This course has been eye-opening for me. The most interesting idea I have learned is the correlation between socioeconomic status and health outcomes. The Whitehall studies in England produced a result I did not expect. Prior to the course I would have expected wealth to correlate with health but I would not have expected race, education or stress to correlate with health as well.
Another topic I found very interesting was the need for the medical profession to focus on care and the quality of patient life as well as curing the affliction. This idea is one that I have seen in the past when dealing with family members in the hospital. However, I was not aware that the quality of life is not always the primary concern of doctors. This realization had a large impact on me.
A final topic was shown to me in the analytical postings, but I wish it was discussed more in class. Mental health infrastructure is a serious problem that has been around for far too long. A large percentage of the population experiences some form of mental health issue, and there is very little infrastructure to support these patients. Moreover, the majority of homeless people and a large portion of the prison population suffer from a mental illness. I feel that, in the context of a course that is teaching students to address societal medical issues, this would have been a great topic to study in depth.
An interesting article I read this month, published in The Wall Street Journal, discussed the financial implications of the Affordable Care Act and provided an interesting point that had been brushed upon but not examined in class. The article, entitled “Medicaid Expansion Is Proving to Be a Bad Bargain for States”, does show a bias which is usually not overly credible, however, its point is well supported. Continue reading “A Critical Review of the Fiscal Repercussions of the ACA”
In the article, “social Death as Self-Fulfiling Phophecy”, Timmermans makes a plethora of pertinent points to the effect of proving that there is “no equalizing potential of rationalization of resuscitation techniques and legal protections.” I find the last discussion about quality of life to be most personally resonant. The anecdote about the nightmare scenario is something that does present the personally worst case scenario for a medical procedure. It does bring into question the quality of life that is acceptable for ‘success’. Is it a common feeling that mentally disabled lives resulting from a medical procedure are “not worth living?” In what ways can the quality of life be quantitatively measured in order to weigh the risks of a procedure? How can the resuscitative efforts have a better outcome than the original expectations?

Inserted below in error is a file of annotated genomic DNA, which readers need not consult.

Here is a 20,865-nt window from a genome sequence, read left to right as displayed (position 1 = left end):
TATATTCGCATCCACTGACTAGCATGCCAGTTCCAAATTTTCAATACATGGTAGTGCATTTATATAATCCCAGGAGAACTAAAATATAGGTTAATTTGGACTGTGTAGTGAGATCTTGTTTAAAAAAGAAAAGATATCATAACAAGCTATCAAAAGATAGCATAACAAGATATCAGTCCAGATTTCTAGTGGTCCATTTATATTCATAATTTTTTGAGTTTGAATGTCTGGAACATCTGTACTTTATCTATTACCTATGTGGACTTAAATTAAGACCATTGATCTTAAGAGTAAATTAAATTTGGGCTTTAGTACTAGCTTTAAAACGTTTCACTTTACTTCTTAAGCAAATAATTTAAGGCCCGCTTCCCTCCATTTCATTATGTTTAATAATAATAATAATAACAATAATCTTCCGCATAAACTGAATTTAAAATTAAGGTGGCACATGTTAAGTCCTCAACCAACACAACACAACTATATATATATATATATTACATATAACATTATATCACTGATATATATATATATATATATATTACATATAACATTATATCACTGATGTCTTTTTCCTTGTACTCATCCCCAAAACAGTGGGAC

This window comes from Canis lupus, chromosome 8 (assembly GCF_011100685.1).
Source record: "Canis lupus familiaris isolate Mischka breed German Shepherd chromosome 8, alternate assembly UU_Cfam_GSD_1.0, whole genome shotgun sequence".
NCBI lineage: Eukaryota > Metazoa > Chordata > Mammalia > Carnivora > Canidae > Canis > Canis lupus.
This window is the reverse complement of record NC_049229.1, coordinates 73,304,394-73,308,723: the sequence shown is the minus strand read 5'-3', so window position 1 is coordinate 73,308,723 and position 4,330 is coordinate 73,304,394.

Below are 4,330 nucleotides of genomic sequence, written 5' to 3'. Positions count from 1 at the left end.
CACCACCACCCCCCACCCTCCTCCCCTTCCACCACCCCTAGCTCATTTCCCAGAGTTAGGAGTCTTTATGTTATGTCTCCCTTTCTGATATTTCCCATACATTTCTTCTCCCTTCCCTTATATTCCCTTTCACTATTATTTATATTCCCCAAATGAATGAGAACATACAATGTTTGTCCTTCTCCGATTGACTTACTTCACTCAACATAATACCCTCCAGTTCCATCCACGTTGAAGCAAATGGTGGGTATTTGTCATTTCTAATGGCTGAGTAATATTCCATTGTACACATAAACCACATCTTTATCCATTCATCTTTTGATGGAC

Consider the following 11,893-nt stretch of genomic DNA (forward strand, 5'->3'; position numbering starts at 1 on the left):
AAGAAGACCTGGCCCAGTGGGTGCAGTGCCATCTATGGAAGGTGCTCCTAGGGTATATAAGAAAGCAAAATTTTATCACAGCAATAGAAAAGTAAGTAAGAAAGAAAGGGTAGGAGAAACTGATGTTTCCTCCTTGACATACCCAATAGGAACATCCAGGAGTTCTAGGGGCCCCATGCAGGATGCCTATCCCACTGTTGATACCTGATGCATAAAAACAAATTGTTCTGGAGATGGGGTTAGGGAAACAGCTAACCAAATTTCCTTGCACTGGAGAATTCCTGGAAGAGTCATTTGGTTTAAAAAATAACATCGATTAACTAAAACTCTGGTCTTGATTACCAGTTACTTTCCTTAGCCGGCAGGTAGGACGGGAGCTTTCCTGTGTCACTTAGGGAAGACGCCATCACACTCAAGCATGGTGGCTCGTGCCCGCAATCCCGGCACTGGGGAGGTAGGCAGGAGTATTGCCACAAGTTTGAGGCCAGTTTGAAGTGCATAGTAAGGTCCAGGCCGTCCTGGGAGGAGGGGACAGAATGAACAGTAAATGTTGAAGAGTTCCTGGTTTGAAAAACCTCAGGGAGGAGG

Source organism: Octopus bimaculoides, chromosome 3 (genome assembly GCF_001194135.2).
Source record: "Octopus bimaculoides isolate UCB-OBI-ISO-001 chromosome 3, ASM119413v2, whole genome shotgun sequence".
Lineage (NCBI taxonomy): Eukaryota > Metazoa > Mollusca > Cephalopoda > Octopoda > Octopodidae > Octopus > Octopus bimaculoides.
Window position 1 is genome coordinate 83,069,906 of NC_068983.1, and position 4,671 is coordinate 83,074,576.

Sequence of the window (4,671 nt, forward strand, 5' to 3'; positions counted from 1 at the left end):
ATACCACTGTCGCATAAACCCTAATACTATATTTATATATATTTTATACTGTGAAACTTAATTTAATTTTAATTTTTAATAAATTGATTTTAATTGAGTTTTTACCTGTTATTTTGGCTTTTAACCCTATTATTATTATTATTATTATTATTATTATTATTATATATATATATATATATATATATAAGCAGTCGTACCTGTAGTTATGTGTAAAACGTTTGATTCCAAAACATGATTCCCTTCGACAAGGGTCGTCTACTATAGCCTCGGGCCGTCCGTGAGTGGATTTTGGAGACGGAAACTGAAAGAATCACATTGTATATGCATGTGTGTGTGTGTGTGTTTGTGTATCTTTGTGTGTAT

The paper “Managing Emotions in Medical School” by Smith and Kleinman discusses the desensitization of students to unwanted emotions on an individual basis. Continue reading “Desensitization of Doctors”
In the article “The Social Construction of Illness: Key Insights and Policy Implications” by Peter Conrad and Kristin Barker, the continued development of medicalization is examined. It is said that disease is the biological condition and that illness is the social meaning of the condition. Continue reading “Social Construction of Illness”
The mental health of the nation has been an issue for far too long. This past Thursday, 23 mental health groups submitted a letter to congress urging them to pass legislation to repair the nation’s fractured mental health system. In this article by Liz Szabo, the question is raised, “‘How many more reminders do we need that mental health has to be a high priority?”’ Mental illness is something that affects 13 million Americans, yet, most fail to receive proper psychiatric care and services. Continue reading “Attention Needed in Care for Mental Illness”
This first period of the semester has been very enlightening because it has opened my eyes to some of the inefficiencies in the American health care system. I had never previously thought of the healthcare system as a consumer market. That is, I had not realized the competition amongst providers, the business strategies in pricing insurance and services, and the consumer mentality of patients. This realization is tremendously useful in understanding how the system works. However, it has set the frame work for the rewarding knowledge that I have amassed. Continue reading “Reflection on Learning: Part 1”
In Sarah Wheaton’s article “ Why single payer died in Vermont,” the point is brought up that besides financial constraints, there is a good deal of political opposition to the single payer system including push back from existing insurance companies that will be kicked out of the market, and a general understanding that Americans inherently distrust government-run anything. The suggestion was made that there has to “be so much pressure that it’s like a volcano goes off and it happens.” Continue reading “Could a Single Payer System Exist in the United States?”
This article by Melinda Beck discusses an enormous expansion of the coding system used by doctors to classify and bill for specific ailments. The current system of coding, ICD-9, includes about 14,000 diagnostic codes that doctors must use to bill insurance agencies and about 4,000 codes for specific hospital use. These codes are an international system for recording diseases, injuries, and other conditions set by the World Health Organization. The new system, ICD-10, was developed by federal agencies for more elaborate diagnoses in the United States. This new system, to be implemented October 1st, will increase the diagnostic codes from 14,000 to 70,000 and hospital codes from 4,000 to 72,000. Continue reading “72,000 Ways to Classify Ailments”